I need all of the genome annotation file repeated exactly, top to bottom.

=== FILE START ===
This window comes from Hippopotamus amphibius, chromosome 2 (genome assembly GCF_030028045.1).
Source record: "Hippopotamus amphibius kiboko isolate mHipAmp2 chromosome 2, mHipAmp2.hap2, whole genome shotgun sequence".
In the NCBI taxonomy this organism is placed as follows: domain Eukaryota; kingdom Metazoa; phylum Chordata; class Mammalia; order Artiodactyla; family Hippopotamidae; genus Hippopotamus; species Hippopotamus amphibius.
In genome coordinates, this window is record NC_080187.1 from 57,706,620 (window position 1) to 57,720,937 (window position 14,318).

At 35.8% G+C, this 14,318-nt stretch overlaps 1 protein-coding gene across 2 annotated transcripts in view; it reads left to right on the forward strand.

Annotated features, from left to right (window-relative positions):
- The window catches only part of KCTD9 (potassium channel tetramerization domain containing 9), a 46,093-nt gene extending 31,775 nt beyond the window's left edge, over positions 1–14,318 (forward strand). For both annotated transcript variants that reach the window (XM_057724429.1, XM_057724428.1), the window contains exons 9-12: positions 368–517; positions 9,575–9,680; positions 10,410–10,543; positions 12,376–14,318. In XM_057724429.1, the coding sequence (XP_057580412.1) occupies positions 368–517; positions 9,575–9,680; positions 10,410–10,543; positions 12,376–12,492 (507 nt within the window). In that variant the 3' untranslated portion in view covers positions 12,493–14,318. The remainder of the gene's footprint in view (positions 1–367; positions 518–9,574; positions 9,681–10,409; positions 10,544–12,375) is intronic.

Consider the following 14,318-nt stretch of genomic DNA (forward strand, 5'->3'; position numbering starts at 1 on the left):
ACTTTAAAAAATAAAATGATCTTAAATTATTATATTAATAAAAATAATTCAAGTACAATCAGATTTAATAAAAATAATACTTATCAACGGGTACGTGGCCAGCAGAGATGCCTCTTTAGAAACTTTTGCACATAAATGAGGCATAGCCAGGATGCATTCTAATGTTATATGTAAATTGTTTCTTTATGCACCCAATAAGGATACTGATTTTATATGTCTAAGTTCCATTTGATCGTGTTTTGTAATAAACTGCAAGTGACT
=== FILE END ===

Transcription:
This window comes from Hippopotamus amphibius, chromosome 2 (genome assembly GCF_030028045.1).
Source record: "Hippopotamus amphibius kiboko isolate mHipAmp2 chromosome 2, mHipAmp2.hap2, whole genome shotgun sequence".
In the NCBI taxonomy this organism is placed as follows: domain Eukaryota; kingdom Metazoa; phylum Chordata; class Mammalia; order Artiodactyla; family Hippopotamidae; genus Hippopotamus; species Hippopotamus amphibius.
In genome coordinates, this window is record NC_080187.1 from 57,706,620 (window position 1) to 57,720,937 (window position 14,318).

At 35.8% G+C, this 14,318-nt stretch overlaps 1 protein-coding gene across 2 annotated transcripts in view; it reads left to right on the forward strand.

Annotated features, from left to right (window-relative positions):
- The window catches only part of KCTD9 (potassium channel tetramerization domain containing 9), a 46,093-nt gene extending 31,775 nt beyond the window's left edge, over positions 1–14,318 (forward strand). For both annotated transcript variants that reach the window (XM_057724429.1, XM_057724428.1), the window contains exons 9-12: positions 368–517; positions 9,575–9,680; positions 10,410–10,543; positions 12,376–14,318. In XM_057724429.1, the coding sequence (XP_057580412.1) occupies positions 368–517; positions 9,575–9,680; positions 10,410–10,543; positions 12,376–12,492 (507 nt within the window). In that variant the 3' untranslated portion in view covers positions 12,493–14,318. The remainder of the gene's footprint in view (positions 1–367; positions 518–9,574; positions 9,681–10,409; positions 10,544–12,375) is intronic.

Consider the following 14,318-nt stretch of genomic DNA (forward strand, 5'->3'; position numbering starts at 1 on the left):
ACTTTAAAAAATAAAATGATCTTAAATTATTATATTAATAAAAATAATTCAAGTACAATCAGATTTAATAAAAATAATACTTATCAACGGGTACGTGGCCAGCAGAGATGCCTCTTTAGAAACTTTTGCACATAAATGAGGCATAGCCAGGATGCATTCTAATGTTATATGTAAATTGTTTCTTTATGCACCCAATAAGGATACTGATTTTATATGTCTAAGTTCCATTTGATCGTGTTTTGTAATAAACTGCAAGTGACT